North Korea fired an ICBM-class missile on Saturday that likely fell into Japan's exclusive economic zone off its northern territory in the first such test by Pyongyang in three months, the Japanese government said.

The Japanese Defense Ministry said the intercontinental ballistic missile was fired at around 5:21 p.m. from the outskirts of Pyongyang and fell into the Sea of Japan over 200 kilometers west of Hokkaido in the north of the country.

Japanese Prime Minister Fumio Kishida meets the press at his office in Tokyo on Feb. 18, 2023, after North Korea launched a ballistic missile earlier in the day. (Kyodo)

The missile flew for 66 minutes and traveled a distance of roughly 900 km on a lofted trajectory, reaching an altitude of up to 5,700 km. There were no reports of damage to aircraft or ships, the ministry said.

Defense Minister Yasukazu Hamada said that such a missile could potentially travel over 14,000 km and could reach anywhere on the U.S. mainland if launched on a normal trajectory.

"The launch this time around is an outrageous act that escalates provocations against the international community," Prime Minister Fumio Kishida told reporters.

Japan will continue to work closely with the United States and South Korea, the premier added. The Defense Ministry said that the Japanese government lodged a solemn protest against North Korea via the Japanese Embassy in Beijing.

South Korea's presidential National Security Council condemned the missile launch as "a serious violation of U.N. Security Council resolutions and a serious provocation that will increase tensions on the Korean Peninsula and in the region."

The U.S. Indo-Pacific Command also condemned the action, calling on North Korea "to refrain from any further unlawful and destabilizing acts."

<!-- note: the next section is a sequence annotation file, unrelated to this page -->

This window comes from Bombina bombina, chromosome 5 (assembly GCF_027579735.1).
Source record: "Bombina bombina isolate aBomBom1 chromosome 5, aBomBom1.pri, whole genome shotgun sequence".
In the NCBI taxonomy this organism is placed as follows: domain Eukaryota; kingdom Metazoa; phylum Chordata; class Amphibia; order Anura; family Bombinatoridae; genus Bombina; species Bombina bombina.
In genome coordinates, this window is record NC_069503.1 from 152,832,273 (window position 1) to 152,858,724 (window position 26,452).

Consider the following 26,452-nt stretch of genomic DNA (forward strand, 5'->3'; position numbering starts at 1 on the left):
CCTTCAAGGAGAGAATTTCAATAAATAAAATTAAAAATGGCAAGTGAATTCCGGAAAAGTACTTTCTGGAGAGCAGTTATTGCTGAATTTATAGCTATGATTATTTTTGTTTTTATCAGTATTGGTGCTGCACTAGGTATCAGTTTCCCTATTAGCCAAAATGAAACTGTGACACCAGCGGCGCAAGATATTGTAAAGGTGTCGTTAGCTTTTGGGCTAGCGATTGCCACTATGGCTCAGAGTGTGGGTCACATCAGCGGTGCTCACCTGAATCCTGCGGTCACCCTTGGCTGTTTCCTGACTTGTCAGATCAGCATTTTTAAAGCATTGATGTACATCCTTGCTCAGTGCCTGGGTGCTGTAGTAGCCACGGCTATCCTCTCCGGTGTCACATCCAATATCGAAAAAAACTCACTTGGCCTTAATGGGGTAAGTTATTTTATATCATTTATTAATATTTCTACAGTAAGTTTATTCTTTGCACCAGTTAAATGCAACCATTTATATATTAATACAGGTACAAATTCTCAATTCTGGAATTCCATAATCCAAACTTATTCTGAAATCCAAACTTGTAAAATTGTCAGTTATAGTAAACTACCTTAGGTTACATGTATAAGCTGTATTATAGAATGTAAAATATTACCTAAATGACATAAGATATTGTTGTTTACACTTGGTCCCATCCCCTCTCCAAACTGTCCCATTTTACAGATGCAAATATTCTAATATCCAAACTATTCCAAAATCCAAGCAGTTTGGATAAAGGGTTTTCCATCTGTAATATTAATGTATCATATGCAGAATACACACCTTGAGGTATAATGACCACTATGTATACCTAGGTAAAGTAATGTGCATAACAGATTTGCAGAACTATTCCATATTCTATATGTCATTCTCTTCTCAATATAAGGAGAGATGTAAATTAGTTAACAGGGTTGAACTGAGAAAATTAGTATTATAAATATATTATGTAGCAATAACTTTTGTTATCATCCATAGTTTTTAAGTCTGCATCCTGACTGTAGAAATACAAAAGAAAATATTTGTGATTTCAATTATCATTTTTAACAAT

The projectile landed some 200 kilometers west of Oshima-Oshima, a tiny island 50 km west off the coast of Hokkaido. The Japanese government did not issue an order to destroy the missile, Chief Cabinet Secretary Hirokazu Matsuno said at a hastily convened press conference.

The latest launch came a day after the North denounced a plan by the United States and South Korea to conduct tabletop exercises next Wednesday, as well as another round of joint military drills in March.

North Korea warned that both countries would face its "unprecedentedly persistent and strong counteractions," according to the nation's state-run media.

Pyongyang has also criticized the U.N. Security Council for not addressing the bilateral military demonstrations by Washington and Seoul.

Takehiro Funakoshi, head of the Japanese Foreign Ministry's Asian and Oceanian Affairs Bureau, reaffirmed close cooperation with allies through phone calls with his U.S. and South Korean counterparts Sung Kim and Kim Gunn over boosting deterrence and dealing with the threat posed by North Korea.

On Nov. 18 last year, Pyongyang test-fired a new type of intercontinental ballistic missile named "Hwasong-17", according to a media report by a state-run organization. According to the Japanese government, it is likely to have fallen in the country's EEZ.

The North also fired a ballistic missile on Jan. 1 which fell outside Japan's EEZ. Last year, the country launched various types of missiles on a record 37 occasions in defiance of U.N. Security Council resolutions.